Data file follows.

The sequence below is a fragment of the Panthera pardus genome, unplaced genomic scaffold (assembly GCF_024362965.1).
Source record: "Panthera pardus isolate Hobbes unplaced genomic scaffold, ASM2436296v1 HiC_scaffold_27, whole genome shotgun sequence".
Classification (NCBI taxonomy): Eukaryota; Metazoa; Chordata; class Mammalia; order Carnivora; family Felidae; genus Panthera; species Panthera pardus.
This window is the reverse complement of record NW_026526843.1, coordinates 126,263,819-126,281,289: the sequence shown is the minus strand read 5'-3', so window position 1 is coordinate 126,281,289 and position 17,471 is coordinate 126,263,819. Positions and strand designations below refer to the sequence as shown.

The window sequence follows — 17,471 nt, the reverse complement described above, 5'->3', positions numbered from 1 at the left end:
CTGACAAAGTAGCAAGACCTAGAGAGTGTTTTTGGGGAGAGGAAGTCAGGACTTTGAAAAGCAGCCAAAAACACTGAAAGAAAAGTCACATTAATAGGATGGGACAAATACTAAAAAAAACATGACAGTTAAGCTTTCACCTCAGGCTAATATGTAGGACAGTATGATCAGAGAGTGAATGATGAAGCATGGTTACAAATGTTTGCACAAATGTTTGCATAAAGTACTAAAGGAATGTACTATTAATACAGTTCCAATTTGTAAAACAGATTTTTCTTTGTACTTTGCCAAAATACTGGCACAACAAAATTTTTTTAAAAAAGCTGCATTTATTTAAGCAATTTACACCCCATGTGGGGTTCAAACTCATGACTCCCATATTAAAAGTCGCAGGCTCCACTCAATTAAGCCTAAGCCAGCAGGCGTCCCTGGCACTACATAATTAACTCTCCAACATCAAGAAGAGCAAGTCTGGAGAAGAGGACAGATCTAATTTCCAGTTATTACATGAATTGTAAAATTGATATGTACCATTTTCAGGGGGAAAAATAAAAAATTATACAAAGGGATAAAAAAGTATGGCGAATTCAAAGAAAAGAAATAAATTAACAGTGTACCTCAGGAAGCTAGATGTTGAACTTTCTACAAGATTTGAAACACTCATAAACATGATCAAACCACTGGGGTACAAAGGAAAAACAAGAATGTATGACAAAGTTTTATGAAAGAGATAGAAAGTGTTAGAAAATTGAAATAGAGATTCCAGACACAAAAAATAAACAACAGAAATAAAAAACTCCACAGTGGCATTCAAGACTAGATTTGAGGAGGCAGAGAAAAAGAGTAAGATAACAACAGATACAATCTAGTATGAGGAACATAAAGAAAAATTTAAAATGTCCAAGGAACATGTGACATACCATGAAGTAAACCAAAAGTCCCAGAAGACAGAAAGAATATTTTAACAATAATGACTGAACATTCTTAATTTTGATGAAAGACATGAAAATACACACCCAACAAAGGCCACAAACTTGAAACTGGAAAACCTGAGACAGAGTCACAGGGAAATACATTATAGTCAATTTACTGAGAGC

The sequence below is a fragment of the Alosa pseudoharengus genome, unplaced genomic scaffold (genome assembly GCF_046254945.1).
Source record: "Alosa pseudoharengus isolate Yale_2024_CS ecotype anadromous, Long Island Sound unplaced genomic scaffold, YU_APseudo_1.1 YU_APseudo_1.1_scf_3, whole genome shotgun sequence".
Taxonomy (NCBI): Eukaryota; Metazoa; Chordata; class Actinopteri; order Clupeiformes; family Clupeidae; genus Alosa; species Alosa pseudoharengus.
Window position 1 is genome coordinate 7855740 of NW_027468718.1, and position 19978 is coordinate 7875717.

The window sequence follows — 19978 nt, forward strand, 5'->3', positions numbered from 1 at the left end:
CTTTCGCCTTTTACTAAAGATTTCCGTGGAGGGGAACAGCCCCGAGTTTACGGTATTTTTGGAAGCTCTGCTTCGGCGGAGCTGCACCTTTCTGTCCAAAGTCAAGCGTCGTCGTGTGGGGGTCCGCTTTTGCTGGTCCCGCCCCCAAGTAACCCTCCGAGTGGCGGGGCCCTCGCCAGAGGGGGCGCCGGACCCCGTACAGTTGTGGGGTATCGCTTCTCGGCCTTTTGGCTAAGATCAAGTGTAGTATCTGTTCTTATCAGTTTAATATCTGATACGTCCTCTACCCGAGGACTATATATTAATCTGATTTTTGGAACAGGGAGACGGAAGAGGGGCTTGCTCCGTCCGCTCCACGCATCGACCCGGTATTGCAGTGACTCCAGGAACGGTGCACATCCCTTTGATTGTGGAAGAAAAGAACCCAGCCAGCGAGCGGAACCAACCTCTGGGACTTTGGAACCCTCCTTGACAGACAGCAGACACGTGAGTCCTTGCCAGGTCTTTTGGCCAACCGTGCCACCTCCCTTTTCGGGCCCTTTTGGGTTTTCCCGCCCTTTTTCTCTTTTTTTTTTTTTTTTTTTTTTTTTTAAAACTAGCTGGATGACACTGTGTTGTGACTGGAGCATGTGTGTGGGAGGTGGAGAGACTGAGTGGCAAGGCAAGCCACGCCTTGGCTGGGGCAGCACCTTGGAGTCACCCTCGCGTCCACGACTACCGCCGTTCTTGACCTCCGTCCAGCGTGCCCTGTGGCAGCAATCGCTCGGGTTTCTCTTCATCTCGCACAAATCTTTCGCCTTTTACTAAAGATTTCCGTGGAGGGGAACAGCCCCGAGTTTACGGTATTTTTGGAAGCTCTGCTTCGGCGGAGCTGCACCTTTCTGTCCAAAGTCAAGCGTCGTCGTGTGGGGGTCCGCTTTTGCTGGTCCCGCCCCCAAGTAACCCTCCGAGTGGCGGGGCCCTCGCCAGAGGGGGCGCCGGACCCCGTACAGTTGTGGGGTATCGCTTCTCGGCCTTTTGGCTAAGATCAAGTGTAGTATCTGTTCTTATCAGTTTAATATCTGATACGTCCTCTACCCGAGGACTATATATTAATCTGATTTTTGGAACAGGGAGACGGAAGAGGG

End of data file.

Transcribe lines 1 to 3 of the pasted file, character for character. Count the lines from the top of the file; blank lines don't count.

The sequence below is a fragment of the Panthera pardus genome, unplaced genomic scaffold (assembly GCF_024362965.1).
Source record: "Panthera pardus isolate Hobbes unplaced genomic scaffold, ASM2436296v1 HiC_scaffold_27, whole genome shotgun sequence".
Classification (NCBI taxonomy): Eukaryota; Metazoa; Chordata; class Mammalia; order Carnivora; family Felidae; genus Panthera; species Panthera pardus.